• Dr. Liz Marchant, Global Journals Portfolio Director - Life, Earth & Environmental Sciences, Taylor & Francis Group, Abingdon

Our planet’s ecosystems and climate are experiencing unprecedented rates of change. The science tells us that we are not on track to limit an increase in average global temperatures and that our greenhouse gas emissions continue to rise. Like most of the United Nations Sustainable Development Goals, climate change is a complex problem that requires both global and local approaches, multiple perspectives and many types of solutions. This session will seek to discuss the role of research and data in helping to accelerate progress towards the SDG 13 Climate Action and the importance of taking an integrated approach between all stakeholders, including researchers, publishers, policy and society.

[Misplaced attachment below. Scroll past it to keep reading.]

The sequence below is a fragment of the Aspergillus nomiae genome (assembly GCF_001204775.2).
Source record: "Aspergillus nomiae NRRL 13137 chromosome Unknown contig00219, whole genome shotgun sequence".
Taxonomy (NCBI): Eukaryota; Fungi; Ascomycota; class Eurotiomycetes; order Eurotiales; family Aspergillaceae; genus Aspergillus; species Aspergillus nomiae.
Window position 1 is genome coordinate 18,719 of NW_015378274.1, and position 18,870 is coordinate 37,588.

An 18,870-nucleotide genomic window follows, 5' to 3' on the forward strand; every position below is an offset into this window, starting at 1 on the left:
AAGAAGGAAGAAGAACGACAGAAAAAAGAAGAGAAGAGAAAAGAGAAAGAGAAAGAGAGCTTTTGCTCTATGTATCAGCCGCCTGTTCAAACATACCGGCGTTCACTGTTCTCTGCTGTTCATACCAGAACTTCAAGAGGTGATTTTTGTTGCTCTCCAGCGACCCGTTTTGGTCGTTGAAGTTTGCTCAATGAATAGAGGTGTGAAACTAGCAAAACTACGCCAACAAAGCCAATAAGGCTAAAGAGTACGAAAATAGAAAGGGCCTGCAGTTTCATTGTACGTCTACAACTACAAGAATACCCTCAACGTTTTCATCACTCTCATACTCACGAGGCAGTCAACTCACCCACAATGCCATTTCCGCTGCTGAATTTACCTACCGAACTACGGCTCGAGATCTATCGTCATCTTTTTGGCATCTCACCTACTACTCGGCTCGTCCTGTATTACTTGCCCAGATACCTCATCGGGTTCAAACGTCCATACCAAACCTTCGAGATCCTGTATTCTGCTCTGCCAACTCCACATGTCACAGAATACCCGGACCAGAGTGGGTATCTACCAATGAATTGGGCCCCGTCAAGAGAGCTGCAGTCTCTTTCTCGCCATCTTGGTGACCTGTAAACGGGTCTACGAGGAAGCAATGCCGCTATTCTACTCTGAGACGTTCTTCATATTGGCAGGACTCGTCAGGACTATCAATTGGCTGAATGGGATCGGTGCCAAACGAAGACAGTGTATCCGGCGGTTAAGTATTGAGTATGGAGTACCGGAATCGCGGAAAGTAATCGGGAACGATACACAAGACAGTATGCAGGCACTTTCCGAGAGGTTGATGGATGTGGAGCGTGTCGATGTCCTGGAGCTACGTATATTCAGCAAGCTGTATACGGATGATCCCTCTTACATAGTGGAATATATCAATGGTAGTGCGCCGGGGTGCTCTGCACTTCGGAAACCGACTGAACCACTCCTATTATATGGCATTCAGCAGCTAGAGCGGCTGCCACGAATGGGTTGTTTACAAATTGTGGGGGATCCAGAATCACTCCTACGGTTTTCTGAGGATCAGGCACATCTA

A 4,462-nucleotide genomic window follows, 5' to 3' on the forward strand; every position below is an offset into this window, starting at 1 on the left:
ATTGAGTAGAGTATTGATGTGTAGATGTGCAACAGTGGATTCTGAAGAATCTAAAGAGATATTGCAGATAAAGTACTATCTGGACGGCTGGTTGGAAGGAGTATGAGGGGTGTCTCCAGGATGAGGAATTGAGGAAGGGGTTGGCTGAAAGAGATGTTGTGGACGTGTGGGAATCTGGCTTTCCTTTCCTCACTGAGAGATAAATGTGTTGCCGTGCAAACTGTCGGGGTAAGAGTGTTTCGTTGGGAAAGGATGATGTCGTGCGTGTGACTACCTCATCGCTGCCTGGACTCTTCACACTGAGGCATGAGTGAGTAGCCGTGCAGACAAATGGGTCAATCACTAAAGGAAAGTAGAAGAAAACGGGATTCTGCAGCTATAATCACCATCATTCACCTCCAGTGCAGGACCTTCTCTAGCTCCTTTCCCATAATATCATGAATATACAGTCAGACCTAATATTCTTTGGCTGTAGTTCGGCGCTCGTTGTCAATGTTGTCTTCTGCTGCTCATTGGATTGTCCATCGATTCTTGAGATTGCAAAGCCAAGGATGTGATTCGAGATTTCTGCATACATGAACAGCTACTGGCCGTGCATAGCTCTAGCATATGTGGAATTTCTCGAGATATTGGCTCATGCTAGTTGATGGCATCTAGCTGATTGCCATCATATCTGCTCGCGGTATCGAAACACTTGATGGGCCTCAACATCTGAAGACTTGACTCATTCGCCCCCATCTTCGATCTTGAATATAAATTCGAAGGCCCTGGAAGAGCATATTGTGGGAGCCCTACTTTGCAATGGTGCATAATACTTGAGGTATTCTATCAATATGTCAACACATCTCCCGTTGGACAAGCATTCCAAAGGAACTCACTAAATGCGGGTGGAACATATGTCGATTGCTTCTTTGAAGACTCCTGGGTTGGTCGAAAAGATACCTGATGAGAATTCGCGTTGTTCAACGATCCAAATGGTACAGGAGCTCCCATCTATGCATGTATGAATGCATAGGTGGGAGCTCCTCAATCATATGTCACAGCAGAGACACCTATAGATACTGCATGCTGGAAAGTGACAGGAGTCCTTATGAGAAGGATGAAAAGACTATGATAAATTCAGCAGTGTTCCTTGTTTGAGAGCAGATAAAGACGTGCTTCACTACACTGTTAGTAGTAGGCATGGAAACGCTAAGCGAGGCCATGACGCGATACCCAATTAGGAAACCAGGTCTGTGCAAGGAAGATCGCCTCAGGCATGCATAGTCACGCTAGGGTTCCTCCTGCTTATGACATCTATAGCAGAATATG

• Climate Action – what the Data tells us
    Speaker: TBA
    What does the data tell us around the research trends for publications related to SDG 13 Climate Action. Elsevier will walk through key data presented in their 2020 SDG report.

  • Horizon Europe: funding Research for a Climate Resilient Europe by 2030
    Speaker: TBA
    How can all stakeholders support the dissemination and impact of Horizon Europe’s mission Adaptation to Climate Change including societal transformation

  • The Role of Research and Innovation to addressing Climate Change
    Speaker: TBA
    What is Europe’s sustainability plan and what role will research and innovation play?

  • What does the Research Community need from Stakeholders?